Treatment of Amenorrhea
The first step is to establish a cause for the amenorrhea. The progesterone “challenge test” is commonly used to deter-mine whether or not the patient has adequate estrogen, a competent endometrium, and a patent outflow tract. An injection of 100 mg of progesterone in oil or a 5-day to 14-day course of oral medroxyprogesterone acetate or micronized progesterone is expected to induce proges-terone withdrawal bleeding within a few days after com-pleting the oral course. If bleeding does occur, the patient is likely to be anovulatory or oligo-ovulatory. If withdrawal bleeding does not occur, the patient may be hypoestro-genic or have an anatomic condition such as Asherman syndrome or outflow tract obstruction.
Hyperprolactinemia associated with some pituitary adeno-mas (or other medical conditions) results in amenorrhea and galactorrhea (a milky discharge from the breast).Approxi-mately 80% of all pituitary tumors secrete prolactin, causing galactorrhea, and these patients are treated with either cabergoline (Dostinex) or the dopamine agonist bromocriptine (Parlodel). In approximately 5% of patients with hyperprolactinemia and galactorrhea, the underlying etiology is hypothyroidism. A low serum thy-roxine (T4) level eliminates negative feedback signaling to the hypothalamic–pituitary axis. As a result, TRH (thyrotropin-releasing hormone) levels increase. Positive feedback signaling that stimulates dopamine secretion is also absent, causing a decrease in dopamine levels. Elevated TRH stimulates release of prolactin from the pituitary gland. The reduced dopamine secretion results in elevated levels of TSH (thyroid-stimulating hormone) and prolactin.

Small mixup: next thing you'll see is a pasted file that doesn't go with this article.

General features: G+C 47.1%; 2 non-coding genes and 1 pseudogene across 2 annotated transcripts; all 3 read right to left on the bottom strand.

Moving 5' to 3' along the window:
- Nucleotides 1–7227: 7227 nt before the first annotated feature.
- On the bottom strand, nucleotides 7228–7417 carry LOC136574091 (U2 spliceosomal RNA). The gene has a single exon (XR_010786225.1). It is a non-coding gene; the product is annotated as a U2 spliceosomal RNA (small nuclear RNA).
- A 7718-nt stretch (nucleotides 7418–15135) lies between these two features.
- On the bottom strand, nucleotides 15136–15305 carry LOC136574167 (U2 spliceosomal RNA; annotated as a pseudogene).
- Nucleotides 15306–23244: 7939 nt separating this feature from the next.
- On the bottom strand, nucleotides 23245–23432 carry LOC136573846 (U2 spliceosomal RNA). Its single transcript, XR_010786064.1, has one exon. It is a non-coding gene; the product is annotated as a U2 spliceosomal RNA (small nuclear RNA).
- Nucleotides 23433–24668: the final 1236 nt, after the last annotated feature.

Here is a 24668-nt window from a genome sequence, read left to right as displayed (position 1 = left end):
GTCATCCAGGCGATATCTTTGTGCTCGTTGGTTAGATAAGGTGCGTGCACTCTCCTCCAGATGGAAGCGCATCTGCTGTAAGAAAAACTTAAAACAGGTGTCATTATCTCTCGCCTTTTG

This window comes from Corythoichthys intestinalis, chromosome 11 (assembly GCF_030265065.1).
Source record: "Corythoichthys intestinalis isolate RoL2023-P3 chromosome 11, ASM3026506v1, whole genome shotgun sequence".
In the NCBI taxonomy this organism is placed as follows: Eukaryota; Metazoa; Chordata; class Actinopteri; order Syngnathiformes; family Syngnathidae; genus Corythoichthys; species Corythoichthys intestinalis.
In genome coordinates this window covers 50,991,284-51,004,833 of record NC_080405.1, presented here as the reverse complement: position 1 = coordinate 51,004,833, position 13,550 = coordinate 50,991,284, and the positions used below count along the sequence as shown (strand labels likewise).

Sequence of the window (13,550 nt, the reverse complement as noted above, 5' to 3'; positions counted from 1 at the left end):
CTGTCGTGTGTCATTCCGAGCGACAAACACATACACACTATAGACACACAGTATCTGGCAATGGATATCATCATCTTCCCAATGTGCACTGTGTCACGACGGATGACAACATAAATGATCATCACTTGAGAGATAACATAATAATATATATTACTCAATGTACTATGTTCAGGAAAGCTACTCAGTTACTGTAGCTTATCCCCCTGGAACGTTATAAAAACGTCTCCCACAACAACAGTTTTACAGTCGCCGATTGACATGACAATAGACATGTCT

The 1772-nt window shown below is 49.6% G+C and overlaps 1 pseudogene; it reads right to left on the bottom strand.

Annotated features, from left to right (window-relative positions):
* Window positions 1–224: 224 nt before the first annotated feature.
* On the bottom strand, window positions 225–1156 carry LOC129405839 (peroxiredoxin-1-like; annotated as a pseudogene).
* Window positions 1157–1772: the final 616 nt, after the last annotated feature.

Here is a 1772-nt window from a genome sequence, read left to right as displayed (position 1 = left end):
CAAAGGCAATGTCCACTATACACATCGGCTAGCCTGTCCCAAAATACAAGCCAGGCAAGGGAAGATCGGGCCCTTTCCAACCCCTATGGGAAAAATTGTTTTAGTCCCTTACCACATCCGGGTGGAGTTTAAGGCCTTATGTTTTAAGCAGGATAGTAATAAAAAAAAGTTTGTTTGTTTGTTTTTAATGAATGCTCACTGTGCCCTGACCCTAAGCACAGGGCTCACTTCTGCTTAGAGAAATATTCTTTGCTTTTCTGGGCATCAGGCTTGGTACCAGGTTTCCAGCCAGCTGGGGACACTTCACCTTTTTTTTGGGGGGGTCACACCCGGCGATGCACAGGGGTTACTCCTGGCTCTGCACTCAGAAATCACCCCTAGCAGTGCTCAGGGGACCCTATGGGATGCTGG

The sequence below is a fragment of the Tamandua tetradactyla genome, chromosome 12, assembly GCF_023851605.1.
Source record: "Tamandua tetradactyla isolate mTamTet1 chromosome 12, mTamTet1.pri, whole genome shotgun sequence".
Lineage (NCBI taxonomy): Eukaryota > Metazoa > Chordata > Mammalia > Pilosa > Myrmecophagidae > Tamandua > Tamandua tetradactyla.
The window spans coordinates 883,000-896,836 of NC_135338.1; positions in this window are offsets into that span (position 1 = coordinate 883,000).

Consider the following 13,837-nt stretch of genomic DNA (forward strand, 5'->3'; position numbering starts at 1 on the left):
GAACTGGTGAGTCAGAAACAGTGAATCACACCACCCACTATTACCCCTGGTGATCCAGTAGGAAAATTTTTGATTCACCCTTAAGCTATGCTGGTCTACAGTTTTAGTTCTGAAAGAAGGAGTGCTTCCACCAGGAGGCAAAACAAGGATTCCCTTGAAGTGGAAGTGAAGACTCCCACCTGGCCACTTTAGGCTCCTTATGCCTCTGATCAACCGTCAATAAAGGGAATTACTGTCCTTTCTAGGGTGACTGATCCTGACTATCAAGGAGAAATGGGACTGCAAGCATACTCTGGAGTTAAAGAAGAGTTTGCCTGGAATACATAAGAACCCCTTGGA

In patients who desire pregnancy, ovulation can be induced through the use of clomiphene citrate, human menopausal gonadotropins, pulsatile GnRH, or aromatase inhibitors. In patients who are oligo-ovulatory or anovula-tory (polycystic ovary syndrome), ovulation can usually be induced with clomiphene citrate. In patients with hypogo-nadotropic hypogonadism, ovulation can be induced with pulsatile GnRH or human menopausal gonadotropins. Women with genital tract obstruction require surgery to create a vagina or to restore genital tract integrity. Menstruation will never be established if the uterus is absent. Women with premature menopause may require exogenous estrogen therapy.
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